They say a thing of beauty is a joy forever, an expression which is definitely applicable to all of the lovely things that we’ve been sent in the post this week. This monochromatic bundle will take you on a variety of adventures: from the forgotten worlds of Nintendo, to architectural oddities in Tempico, to colourful, bull-themed nooks and crevices in Barcelona. And if you like striking typographical experiments, intriguing interviews with the very best, and images that have great stories to tell, then these are definitely the things for you!
Stephen Maurice Graham: Forgotten Worlds
This little zine and fold out poster takes a look at the games, peripherals and devices which have lapsed into relative obscurity, and now look like things that kids from The Flintstones might play video games on. The fold out poster is playful and evocative without being nostalgic, and features childhood favourites like ZELDA and METROID. A lovely dedication to the forgotten world of the Nintendo Family, which might even get you digging in the cupboard looking for your old Disk System Base Unit.
James Dolence, Logan Myers & Parker Sprout: Conflict Published
Conflict Published, both in print and online, is an incredible visual experience, and feels a bit like being on a typographical roller-coaster. The design evokes conflict and confusion, and specifically refers to the tension felt after the success of the Sochi Olympics, when Russia invaded Crimea, Ukraine. A striking visual poem that is difficult to get your head around, but in the most wonderful and intriguing way.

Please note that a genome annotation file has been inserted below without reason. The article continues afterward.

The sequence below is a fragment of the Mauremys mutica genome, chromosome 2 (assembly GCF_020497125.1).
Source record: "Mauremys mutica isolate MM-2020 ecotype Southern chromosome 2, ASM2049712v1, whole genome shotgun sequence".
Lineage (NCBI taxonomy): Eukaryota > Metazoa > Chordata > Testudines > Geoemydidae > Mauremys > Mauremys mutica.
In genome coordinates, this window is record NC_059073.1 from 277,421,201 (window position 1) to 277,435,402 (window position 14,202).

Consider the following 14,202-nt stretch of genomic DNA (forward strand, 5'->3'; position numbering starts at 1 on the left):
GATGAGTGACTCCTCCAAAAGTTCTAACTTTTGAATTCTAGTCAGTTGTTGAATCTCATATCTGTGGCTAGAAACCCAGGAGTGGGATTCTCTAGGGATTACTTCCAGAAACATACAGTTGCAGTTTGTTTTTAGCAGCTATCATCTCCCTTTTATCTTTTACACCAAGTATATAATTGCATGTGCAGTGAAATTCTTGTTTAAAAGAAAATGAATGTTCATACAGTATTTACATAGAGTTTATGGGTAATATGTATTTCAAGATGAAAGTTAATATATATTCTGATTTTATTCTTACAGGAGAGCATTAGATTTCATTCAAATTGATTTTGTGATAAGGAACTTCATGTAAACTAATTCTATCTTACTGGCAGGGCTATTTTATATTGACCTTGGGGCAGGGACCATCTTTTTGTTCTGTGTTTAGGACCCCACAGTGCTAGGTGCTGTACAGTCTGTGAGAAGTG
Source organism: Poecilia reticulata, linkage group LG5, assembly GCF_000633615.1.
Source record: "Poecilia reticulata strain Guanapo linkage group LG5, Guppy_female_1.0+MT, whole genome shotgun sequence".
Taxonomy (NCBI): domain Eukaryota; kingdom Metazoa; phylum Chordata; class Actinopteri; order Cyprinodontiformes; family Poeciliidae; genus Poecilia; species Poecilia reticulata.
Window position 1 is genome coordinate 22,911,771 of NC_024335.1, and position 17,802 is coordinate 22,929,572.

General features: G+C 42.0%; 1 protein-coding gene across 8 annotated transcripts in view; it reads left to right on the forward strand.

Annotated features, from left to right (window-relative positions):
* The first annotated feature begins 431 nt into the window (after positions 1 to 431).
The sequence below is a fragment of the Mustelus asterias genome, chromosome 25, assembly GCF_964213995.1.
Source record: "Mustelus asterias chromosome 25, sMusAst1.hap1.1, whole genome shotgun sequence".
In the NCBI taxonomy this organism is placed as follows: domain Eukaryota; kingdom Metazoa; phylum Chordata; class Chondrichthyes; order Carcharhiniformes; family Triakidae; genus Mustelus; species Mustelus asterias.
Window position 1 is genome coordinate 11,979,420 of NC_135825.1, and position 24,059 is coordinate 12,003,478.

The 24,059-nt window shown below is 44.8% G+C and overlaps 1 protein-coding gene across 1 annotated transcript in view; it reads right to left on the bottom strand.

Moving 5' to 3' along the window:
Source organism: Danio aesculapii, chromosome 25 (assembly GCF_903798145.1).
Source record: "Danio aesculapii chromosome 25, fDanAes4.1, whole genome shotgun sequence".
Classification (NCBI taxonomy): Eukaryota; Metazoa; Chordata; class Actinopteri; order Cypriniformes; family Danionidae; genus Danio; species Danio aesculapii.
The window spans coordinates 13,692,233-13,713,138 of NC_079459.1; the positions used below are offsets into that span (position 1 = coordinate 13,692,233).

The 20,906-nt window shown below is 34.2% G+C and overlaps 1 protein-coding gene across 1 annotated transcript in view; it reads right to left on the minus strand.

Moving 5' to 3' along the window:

Manu Rodriguez: Templos
This is the first issue of a publication which looks to archive “Architectural Oddities,” specifically buildings that are made up of a weird blend of styles from the past. It’s the kind of architecture that Rem Koolhaas describes as “13% Roman, 8% Bauhaus and 7% Disney (neck and neck), 3% Art Nouveau, followed closely by Mayan.” The first issue looks at buildings in Tampico, Mexico, and seeks to “spot, collect and select imagery to tell a bigger story.” An interesting insight into a city, which uncovers the stories that exist amongst the buildings and brick.
Jose Poroche: Keeping Barcelona Weird is Not a One Man Job
Another city related Thing, this publication of Jose Porroche’s witty and occasionally poignant photographs focuses on Barcelona. We love the bright, bold and very Spanish colours of Jose’s images, and the subtle bull motif that runs throughout the series.
Dezeen Book of Interviews: Architecture, Interiors, Design
The Dezeen Book of Interviews reads like a who’s who of architecture, graphic design, fashion, product design and technology. It includes fascinating interviews with many of the greats, such as Rem Koolhaus, Richard Rogers, Paul Smith and Imogen Heap. The book is laid out with real precision and style, as to be expected from the renowned design website, and is perfect reading material to keep in your backpack as you go about your day – ready to be whipped out whenever you’re in need of a little design inspiration.
- How will pineapple leaves, algae and mushroom cement save the future of our cities?
- “I’m a bit afraid of colours”: Romina Malta on her illustrative approach to design
- Meme supreme: Daniel Keogh's maximalist illustrations are impossible to scroll past
- Painting friends in mid-conversation, Alex Bradley Cohen hides as much as he reveals
- Through 3D scans and animation, Agusta Yr creates a dreamlike world for Moschino and Yang Li
- “Perfectly beautiful things don’t attract me”: Heesun Seo on her nontraditional practice
- Pentagram rebrands Warner Bros. with a “sleek and clean” update to its shield logo
- Manchester Girls, the new series from Dean Davies, is a visual homage to the women of the north
- Relive the lazy, hazy, crazy days of summer through Summer of Something Special
- Viktor Hübner photographs American anxieties amongst a shifting political environment
- Jiří Makovec’s photographs meander between the personal and the universal
- Berlin Wall graffiti is made into a typeface to warn how "division is freedom's biggest threat"